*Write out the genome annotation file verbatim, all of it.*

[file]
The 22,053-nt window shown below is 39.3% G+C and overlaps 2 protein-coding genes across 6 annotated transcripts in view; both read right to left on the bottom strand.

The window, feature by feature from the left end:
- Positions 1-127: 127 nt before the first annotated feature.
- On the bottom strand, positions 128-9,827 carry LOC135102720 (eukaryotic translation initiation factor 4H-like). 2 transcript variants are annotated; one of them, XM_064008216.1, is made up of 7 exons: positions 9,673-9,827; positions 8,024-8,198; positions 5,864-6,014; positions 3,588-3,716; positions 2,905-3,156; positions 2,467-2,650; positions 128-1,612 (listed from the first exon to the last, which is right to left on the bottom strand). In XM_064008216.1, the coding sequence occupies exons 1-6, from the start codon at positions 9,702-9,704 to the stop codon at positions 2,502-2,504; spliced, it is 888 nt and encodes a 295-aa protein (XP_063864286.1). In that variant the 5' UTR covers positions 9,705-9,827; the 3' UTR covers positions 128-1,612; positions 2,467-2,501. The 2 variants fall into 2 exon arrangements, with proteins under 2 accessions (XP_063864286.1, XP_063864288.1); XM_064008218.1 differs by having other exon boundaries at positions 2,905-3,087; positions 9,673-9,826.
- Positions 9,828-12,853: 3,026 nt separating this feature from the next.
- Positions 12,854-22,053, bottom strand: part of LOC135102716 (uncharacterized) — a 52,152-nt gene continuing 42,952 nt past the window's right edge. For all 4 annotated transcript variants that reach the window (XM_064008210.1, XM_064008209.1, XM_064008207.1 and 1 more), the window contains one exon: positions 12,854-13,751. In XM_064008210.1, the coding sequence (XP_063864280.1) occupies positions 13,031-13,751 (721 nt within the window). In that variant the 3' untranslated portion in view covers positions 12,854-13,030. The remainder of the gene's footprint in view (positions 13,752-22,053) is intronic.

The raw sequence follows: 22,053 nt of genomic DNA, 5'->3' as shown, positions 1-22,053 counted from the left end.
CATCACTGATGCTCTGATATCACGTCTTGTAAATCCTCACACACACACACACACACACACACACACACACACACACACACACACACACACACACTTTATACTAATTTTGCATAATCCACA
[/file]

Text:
The 22,053-nt window shown below is 39.3% G+C and overlaps 2 protein-coding genes across 6 annotated transcripts in view; both read right to left on the bottom strand.

The window, feature by feature from the left end:
- Positions 1-127: 127 nt before the first annotated feature.
- On the bottom strand, positions 128-9,827 carry LOC135102720 (eukaryotic translation initiation factor 4H-like). 2 transcript variants are annotated; one of them, XM_064008216.1, is made up of 7 exons: positions 9,673-9,827; positions 8,024-8,198; positions 5,864-6,014; positions 3,588-3,716; positions 2,905-3,156; positions 2,467-2,650; positions 128-1,612 (listed from the first exon to the last, which is right to left on the bottom strand). In XM_064008216.1, the coding sequence occupies exons 1-6, from the start codon at positions 9,702-9,704 to the stop codon at positions 2,502-2,504; spliced, it is 888 nt and encodes a 295-aa protein (XP_063864286.1). In that variant the 5' UTR covers positions 9,705-9,827; the 3' UTR covers positions 128-1,612; positions 2,467-2,501. The 2 variants fall into 2 exon arrangements, with proteins under 2 accessions (XP_063864286.1, XP_063864288.1); XM_064008218.1 differs by having other exon boundaries at positions 2,905-3,087; positions 9,673-9,826.
- Positions 9,828-12,853: 3,026 nt separating this feature from the next.
- Positions 12,854-22,053, bottom strand: part of LOC135102716 (uncharacterized) — a 52,152-nt gene continuing 42,952 nt past the window's right edge. For all 4 annotated transcript variants that reach the window (XM_064008210.1, XM_064008209.1, XM_064008207.1 and 1 more), the window contains one exon: positions 12,854-13,751. In XM_064008210.1, the coding sequence (XP_063864280.1) occupies positions 13,031-13,751 (721 nt within the window). In that variant the 3' untranslated portion in view covers positions 12,854-13,030. The remainder of the gene's footprint in view (positions 13,752-22,053) is intronic.

The raw sequence follows: 22,053 nt of genomic DNA, 5'->3' as shown, positions 1-22,053 counted from the left end.
CATCACTGATGCTCTGATATCACGTCTTGTAAATCCTCACACACACACACACACACACACACACACACACACACACACACACACACACACACACTTTATACTAATTTTGCATAATCCACA